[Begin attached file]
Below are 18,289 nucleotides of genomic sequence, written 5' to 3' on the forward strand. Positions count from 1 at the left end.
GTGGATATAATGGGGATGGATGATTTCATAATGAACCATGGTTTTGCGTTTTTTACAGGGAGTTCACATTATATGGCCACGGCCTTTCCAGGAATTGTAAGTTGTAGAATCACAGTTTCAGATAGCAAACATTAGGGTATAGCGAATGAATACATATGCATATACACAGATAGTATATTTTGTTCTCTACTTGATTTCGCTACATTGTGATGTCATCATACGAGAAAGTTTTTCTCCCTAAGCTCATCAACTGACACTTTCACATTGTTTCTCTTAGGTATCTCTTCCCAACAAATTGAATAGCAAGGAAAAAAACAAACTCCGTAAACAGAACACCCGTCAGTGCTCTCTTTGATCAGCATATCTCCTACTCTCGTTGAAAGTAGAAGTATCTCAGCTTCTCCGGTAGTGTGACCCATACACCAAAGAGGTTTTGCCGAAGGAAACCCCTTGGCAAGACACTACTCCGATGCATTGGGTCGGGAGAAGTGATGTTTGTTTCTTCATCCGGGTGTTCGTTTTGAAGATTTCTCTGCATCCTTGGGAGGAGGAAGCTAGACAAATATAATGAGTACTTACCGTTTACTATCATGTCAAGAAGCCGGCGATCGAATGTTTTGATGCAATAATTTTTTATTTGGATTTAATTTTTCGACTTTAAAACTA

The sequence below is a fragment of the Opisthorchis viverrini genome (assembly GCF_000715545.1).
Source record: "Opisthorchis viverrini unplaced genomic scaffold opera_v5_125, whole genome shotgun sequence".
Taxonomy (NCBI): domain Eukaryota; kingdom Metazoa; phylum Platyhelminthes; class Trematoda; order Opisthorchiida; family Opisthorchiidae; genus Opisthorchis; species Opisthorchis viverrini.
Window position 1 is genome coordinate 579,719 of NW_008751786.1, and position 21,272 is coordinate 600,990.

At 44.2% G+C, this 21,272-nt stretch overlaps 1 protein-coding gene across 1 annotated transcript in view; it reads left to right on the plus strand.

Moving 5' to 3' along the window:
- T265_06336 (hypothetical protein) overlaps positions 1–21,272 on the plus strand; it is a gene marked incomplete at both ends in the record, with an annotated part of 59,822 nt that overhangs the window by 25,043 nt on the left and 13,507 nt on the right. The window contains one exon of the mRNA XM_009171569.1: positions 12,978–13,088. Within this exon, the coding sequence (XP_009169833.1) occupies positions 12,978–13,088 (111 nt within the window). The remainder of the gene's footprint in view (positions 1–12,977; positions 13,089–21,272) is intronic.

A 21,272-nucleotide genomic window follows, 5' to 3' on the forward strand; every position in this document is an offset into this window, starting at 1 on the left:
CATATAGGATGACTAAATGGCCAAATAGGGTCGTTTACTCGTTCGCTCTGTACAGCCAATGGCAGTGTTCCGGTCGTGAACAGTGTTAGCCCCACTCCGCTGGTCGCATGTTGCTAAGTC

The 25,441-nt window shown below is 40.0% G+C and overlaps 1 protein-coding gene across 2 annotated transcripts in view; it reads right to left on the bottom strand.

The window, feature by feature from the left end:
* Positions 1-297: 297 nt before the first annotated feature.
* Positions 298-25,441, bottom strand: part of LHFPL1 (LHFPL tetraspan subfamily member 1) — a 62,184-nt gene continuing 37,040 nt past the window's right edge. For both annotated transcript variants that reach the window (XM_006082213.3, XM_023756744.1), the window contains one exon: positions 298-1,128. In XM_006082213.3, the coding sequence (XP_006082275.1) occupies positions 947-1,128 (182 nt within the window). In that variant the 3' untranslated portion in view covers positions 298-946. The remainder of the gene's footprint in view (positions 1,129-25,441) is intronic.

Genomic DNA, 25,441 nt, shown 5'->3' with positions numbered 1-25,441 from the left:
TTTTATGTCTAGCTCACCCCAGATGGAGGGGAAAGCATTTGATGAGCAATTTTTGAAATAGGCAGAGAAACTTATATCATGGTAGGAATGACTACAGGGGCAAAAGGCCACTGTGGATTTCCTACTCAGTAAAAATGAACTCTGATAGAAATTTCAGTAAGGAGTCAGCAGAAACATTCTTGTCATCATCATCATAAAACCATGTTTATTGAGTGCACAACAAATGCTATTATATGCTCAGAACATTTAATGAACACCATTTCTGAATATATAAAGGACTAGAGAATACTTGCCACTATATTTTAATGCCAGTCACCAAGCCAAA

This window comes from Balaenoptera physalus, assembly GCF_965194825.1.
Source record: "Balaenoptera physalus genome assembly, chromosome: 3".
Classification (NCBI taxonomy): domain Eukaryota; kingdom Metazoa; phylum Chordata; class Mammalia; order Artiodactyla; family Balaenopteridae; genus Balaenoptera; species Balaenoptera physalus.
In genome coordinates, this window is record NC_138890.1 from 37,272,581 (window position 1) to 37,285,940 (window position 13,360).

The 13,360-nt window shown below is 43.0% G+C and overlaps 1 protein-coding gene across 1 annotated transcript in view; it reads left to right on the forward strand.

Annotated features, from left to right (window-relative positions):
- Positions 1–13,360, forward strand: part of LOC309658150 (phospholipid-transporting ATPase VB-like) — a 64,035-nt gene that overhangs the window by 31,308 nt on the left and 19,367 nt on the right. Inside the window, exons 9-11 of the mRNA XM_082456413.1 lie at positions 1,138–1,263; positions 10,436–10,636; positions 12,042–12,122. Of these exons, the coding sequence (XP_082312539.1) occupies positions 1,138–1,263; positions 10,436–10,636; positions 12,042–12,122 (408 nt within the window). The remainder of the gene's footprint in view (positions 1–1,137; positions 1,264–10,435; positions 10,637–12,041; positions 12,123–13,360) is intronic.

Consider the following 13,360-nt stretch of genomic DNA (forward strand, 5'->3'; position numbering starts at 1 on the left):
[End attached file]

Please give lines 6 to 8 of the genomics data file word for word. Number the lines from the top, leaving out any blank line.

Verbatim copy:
Window position 1 is genome coordinate 579,719 of NW_008751786.1, and position 21,272 is coordinate 600,990.

At 44.2% G+C, this 21,272-nt stretch overlaps 1 protein-coding gene across 1 annotated transcript in view; it reads left to right on the plus strand.

Moving 5' to 3' along the window: